So I was just reading an article about a language called Toki Pona, which has a vocabulary of a mere 123 words and is delightfully uncomplicated.
However, as I have said for many years (or at least many years ago), complex and complicated are not the same thing, and Toki Pona’s single words may mean much that goes unsaid. This I find beautiful.
But that’s beside the point.
I spent a couple hours today chatting to Hannah, and as usual when I talk to Hannah, some things fell into place. She is the most unpredictable, most twinkly star of my friend constellation, and sometimes when she is missing for long enough the picture becomes unclear again.
We talked about L’Engle (some things never change), and censorship, and politics, and expression, and Greek mythology and religion, and books, and life, and boyfriends (some other things never change).
It was good. It was healthy. We agree on things. We can use each other to refine and temper our expressions of ourselves as well as ever we could: we are new people now, we are not the girls we were, but the foundations of us are constant enough. As L’Engle wrote, “We cut through what we do to who we are.” (That quote has not come into my mind for years.)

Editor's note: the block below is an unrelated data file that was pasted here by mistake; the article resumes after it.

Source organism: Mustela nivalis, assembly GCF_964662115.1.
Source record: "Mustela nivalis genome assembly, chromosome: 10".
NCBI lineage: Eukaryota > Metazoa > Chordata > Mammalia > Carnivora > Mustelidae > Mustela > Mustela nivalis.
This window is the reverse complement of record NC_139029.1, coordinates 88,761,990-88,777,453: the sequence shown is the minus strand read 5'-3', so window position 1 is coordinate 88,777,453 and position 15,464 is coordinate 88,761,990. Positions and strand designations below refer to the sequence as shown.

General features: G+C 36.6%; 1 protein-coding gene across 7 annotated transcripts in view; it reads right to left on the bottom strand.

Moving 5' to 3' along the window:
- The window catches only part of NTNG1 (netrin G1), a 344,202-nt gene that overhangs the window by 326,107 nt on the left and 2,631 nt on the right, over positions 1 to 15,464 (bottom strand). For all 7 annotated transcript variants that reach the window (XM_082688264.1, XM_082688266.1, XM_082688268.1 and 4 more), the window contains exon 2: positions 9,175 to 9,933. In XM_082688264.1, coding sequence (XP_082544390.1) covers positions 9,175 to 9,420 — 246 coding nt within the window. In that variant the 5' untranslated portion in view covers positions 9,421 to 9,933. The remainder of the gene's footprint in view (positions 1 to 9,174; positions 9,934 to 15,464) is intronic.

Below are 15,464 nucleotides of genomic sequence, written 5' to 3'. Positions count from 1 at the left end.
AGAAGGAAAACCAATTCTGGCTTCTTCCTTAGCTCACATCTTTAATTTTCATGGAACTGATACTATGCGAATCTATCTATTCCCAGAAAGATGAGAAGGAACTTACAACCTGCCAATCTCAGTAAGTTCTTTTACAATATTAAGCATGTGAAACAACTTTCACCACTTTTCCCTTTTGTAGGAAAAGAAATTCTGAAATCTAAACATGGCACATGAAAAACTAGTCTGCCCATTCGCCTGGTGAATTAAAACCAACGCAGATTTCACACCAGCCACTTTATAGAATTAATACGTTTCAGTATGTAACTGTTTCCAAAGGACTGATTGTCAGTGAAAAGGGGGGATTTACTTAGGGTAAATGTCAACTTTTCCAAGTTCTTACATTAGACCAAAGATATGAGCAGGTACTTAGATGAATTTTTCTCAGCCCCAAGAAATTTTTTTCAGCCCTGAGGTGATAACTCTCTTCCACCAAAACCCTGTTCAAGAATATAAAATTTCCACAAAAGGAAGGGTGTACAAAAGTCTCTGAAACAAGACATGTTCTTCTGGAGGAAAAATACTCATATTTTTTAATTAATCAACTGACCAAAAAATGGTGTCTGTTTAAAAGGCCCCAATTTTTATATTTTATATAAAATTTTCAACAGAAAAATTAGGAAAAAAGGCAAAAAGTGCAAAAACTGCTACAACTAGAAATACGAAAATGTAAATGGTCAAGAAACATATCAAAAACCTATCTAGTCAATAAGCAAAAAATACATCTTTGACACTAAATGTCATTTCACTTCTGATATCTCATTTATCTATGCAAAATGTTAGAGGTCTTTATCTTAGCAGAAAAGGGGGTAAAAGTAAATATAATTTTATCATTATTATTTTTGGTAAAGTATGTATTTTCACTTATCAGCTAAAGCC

As I wrote of her (and Derek) in the fall, we know each other in deep, old, sweet ways.
I also talked to my friend Photina today, and remembered how much I love her. One of the things that I think we click on (besides the obvious important ones like Doctor Who and books) is our ability to maintain friendships with people who are not physically near us. She is married to a Navy veteran. I grew up in an Air Force town. We both have (had) friends who are far-flung. And thus my year abroad has not made us any less close, and when I discovered today that she will have an office on campus next year where I can bug her during lunch all week…let’s just say I’m excited for life to continue.
Basically, I just – AH.
My life is simple these days. I foresee that it will continue to be, even as I go back to the wild hubbub of DO ALL THE THINGS that my life in the U.S. was before I left. Frankly I don’t mind the hubbub; I like being busy.
But I like what life is.
The in between the lines bits, where you spend hours shooting the breeze with good, old friends about things that matter. Questions you may never answer, problems you may never solve. It’s okay. You don’t need to.
The small things you say to people you love in passing. I love you, see you tonight, I’ll bring you lunch, want a ride, watch your step, go ahead and borrow it, see you soon, stay in touch, take care.
This, I think, is what life is made up of.